The most excruciating loss suffered in the terrorist attack on the World Trade Center can be measured only in human lives. But the loss of the twin towers themselves has left a hole in New York's skyline that, like an amputated limb, will continue to cause residents and visitors to feel a visual version of "phantom pain" as they seek an architectural point of orientation that is no longer there.

Already, there have been calls for the reconstruction of the towers as a sign of American resolve, and that wish to begin the physical recovery is perfectly understandable. But we also have a civic and moral obligation to commemorate the destruction. We tend to memorialize with art, as in Oklahoma City, but in this case, the rubble itself needs to be the memorial. The most effective way to do that is to preserve a large section of the ruin as a visual expression of loss.

As the World Trade Center's rubble is slowly ferried to Fresh Kills landfill on New York's Staten Island, I am reminded of the creation of "rubble mountains" in German cities after World War II. In Munich, for example, some 5 million cubic meters of rubble were piled in soaring heaps, covered with earth, and gradually reclaimed by nature. These sites evolved into hilly public parks that were often graced with memorials commemorating the civilian victims of the war as well as the city's physical remnants, which lie beneath.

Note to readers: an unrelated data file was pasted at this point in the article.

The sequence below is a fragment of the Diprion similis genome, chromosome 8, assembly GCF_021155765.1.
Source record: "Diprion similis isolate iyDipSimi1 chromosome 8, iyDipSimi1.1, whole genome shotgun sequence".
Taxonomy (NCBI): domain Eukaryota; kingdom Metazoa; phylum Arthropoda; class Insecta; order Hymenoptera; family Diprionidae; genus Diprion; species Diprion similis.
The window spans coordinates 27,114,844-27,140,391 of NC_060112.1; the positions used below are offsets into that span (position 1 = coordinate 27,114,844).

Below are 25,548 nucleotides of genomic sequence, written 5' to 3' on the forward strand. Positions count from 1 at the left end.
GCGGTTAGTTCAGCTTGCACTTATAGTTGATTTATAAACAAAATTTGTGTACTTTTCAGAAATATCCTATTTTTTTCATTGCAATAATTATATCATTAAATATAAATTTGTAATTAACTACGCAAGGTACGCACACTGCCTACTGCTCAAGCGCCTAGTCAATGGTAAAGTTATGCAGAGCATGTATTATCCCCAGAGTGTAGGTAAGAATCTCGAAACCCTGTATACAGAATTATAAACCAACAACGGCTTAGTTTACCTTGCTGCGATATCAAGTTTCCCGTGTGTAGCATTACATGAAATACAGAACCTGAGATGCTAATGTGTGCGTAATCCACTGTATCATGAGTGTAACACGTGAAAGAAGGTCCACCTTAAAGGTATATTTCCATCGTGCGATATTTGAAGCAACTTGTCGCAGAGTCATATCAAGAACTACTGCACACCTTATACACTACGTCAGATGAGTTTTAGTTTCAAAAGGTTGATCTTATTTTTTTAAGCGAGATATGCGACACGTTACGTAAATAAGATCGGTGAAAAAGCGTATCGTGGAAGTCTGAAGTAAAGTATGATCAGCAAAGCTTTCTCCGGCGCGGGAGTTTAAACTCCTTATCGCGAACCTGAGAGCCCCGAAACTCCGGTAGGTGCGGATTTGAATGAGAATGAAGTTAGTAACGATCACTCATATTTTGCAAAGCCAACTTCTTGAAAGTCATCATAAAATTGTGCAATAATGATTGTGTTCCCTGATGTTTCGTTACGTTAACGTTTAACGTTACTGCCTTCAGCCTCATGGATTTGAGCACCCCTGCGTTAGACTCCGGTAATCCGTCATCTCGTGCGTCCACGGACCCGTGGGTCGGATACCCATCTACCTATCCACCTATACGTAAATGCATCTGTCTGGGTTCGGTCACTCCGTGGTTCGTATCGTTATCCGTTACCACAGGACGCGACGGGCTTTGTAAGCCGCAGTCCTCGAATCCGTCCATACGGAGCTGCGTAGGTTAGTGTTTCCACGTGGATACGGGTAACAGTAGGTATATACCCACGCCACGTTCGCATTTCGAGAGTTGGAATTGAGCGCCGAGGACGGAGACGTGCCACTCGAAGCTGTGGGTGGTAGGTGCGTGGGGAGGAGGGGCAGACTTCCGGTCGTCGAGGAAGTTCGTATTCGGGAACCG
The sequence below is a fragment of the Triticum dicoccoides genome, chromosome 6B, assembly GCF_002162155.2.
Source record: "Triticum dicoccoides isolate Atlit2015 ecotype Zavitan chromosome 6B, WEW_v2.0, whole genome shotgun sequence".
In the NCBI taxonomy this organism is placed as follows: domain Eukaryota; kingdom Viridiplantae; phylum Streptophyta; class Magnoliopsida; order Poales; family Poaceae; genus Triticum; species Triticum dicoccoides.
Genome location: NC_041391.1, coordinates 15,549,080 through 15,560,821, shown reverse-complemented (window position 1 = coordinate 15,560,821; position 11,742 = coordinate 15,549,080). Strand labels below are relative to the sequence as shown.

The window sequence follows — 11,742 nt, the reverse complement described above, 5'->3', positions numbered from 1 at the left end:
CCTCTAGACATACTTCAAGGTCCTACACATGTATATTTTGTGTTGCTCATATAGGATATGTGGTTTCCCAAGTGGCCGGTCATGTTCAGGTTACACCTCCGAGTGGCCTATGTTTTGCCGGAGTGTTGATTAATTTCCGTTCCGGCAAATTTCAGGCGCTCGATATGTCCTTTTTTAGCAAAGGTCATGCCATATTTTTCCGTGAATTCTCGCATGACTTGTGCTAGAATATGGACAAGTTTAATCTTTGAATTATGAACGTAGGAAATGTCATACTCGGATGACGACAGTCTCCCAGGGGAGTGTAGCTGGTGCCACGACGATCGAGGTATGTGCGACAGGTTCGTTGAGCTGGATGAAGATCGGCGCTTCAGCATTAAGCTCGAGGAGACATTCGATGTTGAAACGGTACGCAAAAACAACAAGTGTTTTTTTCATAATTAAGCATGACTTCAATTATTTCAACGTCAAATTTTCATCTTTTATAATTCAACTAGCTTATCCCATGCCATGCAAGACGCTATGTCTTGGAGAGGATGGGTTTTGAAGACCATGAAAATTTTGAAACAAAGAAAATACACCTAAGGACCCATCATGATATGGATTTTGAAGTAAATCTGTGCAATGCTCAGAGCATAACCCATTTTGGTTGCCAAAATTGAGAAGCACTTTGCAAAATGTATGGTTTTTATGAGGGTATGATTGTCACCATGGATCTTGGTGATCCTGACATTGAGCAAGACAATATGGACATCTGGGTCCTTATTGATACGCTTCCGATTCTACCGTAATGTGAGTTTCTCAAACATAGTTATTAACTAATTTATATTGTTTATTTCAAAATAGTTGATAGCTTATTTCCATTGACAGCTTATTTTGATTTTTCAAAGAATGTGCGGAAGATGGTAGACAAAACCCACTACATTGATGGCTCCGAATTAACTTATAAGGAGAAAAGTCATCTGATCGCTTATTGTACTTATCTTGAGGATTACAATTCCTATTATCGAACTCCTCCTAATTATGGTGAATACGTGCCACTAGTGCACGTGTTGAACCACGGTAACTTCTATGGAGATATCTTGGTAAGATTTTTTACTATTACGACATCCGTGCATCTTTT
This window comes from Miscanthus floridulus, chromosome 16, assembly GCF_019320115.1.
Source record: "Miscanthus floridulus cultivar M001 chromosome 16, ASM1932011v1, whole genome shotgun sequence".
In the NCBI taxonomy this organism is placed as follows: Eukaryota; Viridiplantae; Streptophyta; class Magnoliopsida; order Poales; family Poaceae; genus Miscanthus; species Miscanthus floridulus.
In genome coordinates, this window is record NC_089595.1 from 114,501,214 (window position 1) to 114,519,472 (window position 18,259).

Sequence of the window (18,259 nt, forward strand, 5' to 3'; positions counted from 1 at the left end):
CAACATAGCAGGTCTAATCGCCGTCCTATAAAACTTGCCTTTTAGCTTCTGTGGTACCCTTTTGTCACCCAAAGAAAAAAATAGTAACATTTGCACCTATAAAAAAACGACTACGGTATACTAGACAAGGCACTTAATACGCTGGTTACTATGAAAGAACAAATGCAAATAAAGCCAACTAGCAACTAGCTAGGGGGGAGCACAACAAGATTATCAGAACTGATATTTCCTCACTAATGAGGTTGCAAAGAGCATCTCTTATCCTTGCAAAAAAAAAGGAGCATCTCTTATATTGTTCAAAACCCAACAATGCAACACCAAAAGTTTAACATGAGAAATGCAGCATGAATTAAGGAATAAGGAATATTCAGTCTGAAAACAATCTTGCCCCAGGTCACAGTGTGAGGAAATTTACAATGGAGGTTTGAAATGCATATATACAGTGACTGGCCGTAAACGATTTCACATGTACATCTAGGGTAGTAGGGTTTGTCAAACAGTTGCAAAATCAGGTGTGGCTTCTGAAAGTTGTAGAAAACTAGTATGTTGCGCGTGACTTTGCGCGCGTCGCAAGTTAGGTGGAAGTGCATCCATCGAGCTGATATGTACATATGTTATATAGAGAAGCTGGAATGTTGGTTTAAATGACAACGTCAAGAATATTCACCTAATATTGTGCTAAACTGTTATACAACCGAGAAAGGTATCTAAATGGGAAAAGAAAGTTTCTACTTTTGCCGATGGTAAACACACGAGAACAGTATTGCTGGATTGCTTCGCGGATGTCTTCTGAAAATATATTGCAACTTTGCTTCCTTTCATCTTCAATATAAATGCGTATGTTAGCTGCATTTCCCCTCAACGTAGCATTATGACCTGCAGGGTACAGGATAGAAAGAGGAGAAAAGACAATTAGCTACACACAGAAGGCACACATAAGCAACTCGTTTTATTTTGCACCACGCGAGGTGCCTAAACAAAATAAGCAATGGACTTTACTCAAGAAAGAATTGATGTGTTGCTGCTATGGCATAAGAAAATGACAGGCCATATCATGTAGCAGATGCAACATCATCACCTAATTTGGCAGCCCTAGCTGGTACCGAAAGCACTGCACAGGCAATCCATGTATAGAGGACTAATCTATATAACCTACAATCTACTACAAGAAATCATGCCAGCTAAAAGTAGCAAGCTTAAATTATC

New York will not see the creation of rubble mountains, but it will face the same challenge of preserving the memory of atrocity once the rubble has been removed. I use the term "challenge" deliberately, for the natural human response to destruction is immediate reconstruction. Americans pride themselves on their capacity to bounce back from tragedy. But we should resist the temptation to sweep aside all the signs of destruction from the site in racing to redevelop it.